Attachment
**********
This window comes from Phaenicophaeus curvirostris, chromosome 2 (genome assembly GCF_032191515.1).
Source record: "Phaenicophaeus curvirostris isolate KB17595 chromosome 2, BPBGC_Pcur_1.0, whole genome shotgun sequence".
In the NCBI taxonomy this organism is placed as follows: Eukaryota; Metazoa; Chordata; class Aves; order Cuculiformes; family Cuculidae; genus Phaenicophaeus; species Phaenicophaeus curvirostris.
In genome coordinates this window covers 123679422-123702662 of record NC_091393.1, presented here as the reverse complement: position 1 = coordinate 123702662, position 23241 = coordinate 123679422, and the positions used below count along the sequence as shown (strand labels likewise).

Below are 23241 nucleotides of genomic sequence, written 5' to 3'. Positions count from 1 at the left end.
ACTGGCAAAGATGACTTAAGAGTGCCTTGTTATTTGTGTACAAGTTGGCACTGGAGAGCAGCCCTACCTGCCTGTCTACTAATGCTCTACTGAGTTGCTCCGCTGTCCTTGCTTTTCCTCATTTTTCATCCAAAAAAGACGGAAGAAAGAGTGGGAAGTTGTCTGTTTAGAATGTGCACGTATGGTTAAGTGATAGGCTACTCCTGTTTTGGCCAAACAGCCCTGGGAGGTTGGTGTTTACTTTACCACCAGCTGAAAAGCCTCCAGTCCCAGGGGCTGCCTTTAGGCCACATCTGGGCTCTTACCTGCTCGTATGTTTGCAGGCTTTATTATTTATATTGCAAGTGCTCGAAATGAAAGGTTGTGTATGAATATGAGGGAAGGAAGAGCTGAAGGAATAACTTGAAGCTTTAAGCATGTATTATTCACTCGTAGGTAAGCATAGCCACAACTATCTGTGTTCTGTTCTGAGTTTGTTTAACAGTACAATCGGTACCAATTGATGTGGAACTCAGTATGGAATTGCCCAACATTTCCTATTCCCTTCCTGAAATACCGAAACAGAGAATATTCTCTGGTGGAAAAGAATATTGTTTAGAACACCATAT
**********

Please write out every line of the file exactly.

This window comes from Phaenicophaeus curvirostris, chromosome 2 (genome assembly GCF_032191515.1).
Source record: "Phaenicophaeus curvirostris isolate KB17595 chromosome 2, BPBGC_Pcur_1.0, whole genome shotgun sequence".
In the NCBI taxonomy this organism is placed as follows: Eukaryota; Metazoa; Chordata; class Aves; order Cuculiformes; family Cuculidae; genus Phaenicophaeus; species Phaenicophaeus curvirostris.
In genome coordinates this window covers 123679422-123702662 of record NC_091393.1, presented here as the reverse complement: position 1 = coordinate 123702662, position 23241 = coordinate 123679422, and the positions used below count along the sequence as shown (strand labels likewise).

Below are 23241 nucleotides of genomic sequence, written 5' to 3'. Positions count from 1 at the left end.
ACTGGCAAAGATGACTTAAGAGTGCCTTGTTATTTGTGTACAAGTTGGCACTGGAGAGCAGCCCTACCTGCCTGTCTACTAATGCTCTACTGAGTTGCTCCGCTGTCCTTGCTTTTCCTCATTTTTCATCCAAAAAAGACGGAAGAAAGAGTGGGAAGTTGTCTGTTTAGAATGTGCACGTATGGTTAAGTGATAGGCTACTCCTGTTTTGGCCAAACAGCCCTGGGAGGTTGGTGTTTACTTTACCACCAGCTGAAAAGCCTCCAGTCCCAGGGGCTGCCTTTAGGCCACATCTGGGCTCTTACCTGCTCGTATGTTTGCAGGCTTTATTATTTATATTGCAAGTGCTCGAAATGAAAGGTTGTGTATGAATATGAGGGAAGGAAGAGCTGAAGGAATAACTTGAAGCTTTAAGCATGTATTATTCACTCGTAGGTAAGCATAGCCACAACTATCTGTGTTCTGTTCTGAGTTTGTTTAACAGTACAATCGGTACCAATTGATGTGGAACTCAGTATGGAATTGCCCAACATTTCCTATTCCCTTCCTGAAATACCGAAACAGAGAATATTCTCTGGTGGAAAAGAATATTGTTTAGAACACCATAT